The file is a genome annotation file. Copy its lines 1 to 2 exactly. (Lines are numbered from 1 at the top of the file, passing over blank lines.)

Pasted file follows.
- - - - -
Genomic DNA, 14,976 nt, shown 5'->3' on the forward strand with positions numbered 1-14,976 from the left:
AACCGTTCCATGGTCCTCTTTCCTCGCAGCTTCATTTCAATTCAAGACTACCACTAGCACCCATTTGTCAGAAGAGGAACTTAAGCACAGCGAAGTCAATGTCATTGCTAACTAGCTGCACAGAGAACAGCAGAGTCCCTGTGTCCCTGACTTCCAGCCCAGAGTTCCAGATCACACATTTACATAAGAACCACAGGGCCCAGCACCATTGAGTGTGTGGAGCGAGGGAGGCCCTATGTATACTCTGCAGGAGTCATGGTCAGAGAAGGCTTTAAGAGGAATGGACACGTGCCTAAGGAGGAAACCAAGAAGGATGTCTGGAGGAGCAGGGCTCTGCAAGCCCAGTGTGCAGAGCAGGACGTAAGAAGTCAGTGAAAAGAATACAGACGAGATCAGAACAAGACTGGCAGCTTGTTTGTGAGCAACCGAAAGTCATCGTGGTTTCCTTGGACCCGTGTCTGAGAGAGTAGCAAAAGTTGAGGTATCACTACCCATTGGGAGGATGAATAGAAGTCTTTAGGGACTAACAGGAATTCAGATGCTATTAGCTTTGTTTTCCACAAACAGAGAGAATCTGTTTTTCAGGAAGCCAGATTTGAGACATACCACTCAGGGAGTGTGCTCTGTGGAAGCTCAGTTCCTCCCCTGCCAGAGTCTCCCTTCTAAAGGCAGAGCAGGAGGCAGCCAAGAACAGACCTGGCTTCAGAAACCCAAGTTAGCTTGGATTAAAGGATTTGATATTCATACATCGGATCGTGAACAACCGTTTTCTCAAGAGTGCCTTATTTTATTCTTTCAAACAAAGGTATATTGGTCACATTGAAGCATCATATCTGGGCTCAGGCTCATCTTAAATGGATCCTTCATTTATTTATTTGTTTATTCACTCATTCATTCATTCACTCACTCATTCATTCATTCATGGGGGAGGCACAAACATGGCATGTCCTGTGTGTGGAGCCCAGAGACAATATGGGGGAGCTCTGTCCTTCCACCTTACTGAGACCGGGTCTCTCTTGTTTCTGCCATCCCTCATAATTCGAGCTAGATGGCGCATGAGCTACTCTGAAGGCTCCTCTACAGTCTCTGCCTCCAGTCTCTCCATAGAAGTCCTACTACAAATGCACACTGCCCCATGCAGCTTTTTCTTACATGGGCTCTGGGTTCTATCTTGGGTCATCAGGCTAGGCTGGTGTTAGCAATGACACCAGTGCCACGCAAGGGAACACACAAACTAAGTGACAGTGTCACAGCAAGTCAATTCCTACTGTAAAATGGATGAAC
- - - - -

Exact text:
Genomic DNA, 14,976 nt, shown 5'->3' on the forward strand with positions numbered 1-14,976 from the left:
AACCGTTCCATGGTCCTCTTTCCTCGCAGCTTCATTTCAATTCAAGACTACCACTAGCACCCATTTGTCAGAAGAGGAACTTAAGCACAGCGAAGTCAATGTCATTGCTAACTAGCTGCACAGAGAACAGCAGAGTCCCTGTGTCCCTGACTTCCAGCCCAGAGTTCCAGATCACACATTTACATAAGAACCACAGGGCCCAGCACCATTGAGTGTGTGGAGCGAGGGAGGCCCTATGTATACTCTGCAGGAGTCATGGTCAGAGAAGGCTTTAAGAGGAATGGACACGTGCCTAAGGAGGAAACCAAGAAGGATGTCTGGAGGAGCAGGGCTCTGCAAGCCCAGTGTGCAGAGCAGGACGTAAGAAGTCAGTGAAAAGAATACAGACGAGATCAGAACAAGACTGGCAGCTTGTTTGTGAGCAACCGAAAGTCATCGTGGTTTCCTTGGACCCGTGTCTGAGAGAGTAGCAAAAGTTGAGGTATCACTACCCATTGGGAGGATGAATAGAAGTCTTTAGGGACTAACAGGAATTCAGATGCTATTAGCTTTGTTTTCCACAAACAGAGAGAATCTGTTTTTCAGGAAGCCAGATTTGAGACATACCACTCAGGGAGTGTGCTCTGTGGAAGCTCAGTTCCTCCCCTGCCAGAGTCTCCCTTCTAAAGGCAGAGCAGGAGGCAGCCAAGAACAGACCTGGCTTCAGAAACCCAAGTTAGCTTGGATTAAAGGATTTGATATTCATACATCGGATCGTGAACAACCGTTTTCTCAAGAGTGCCTTATTTTATTCTTTCAAACAAAGGTATATTGGTCACATTGAAGCATCATATCTGGGCTCAGGCTCATCTTAAATGGATCCTTCATTTATTTATTTGTTTATTCACTCATTCATTCATTCACTCACTCATTCATTCATTCATGGGGGAGGCACAAACATGGCATGTCCTGTGTGTGGAGCCCAGAGACAATATGGGGGAGCTCTGTCCTTCCACCTTACTGAGACCGGGTCTCTCTTGTTTCTGCCATCCCTCATAATTCGAGCTAGATGGCGCATGAGCTACTCTGAAGGCTCCTCTACAGTCTCTGCCTCCAGTCTCTCCATAGAAGTCCTACTACAAATGCACACTGCCCCATGCAGCTTTTTCTTACATGGGCTCTGGGTTCTATCTTGGGTCATCAGGCTAGGCTGGTGTTAGCAATGACACCAGTGCCACGCAAGGGAACACACAAACTAAGTGACAGTGTCACAGCAAGTCAATTCCTACTGTAAAATGGATGAAC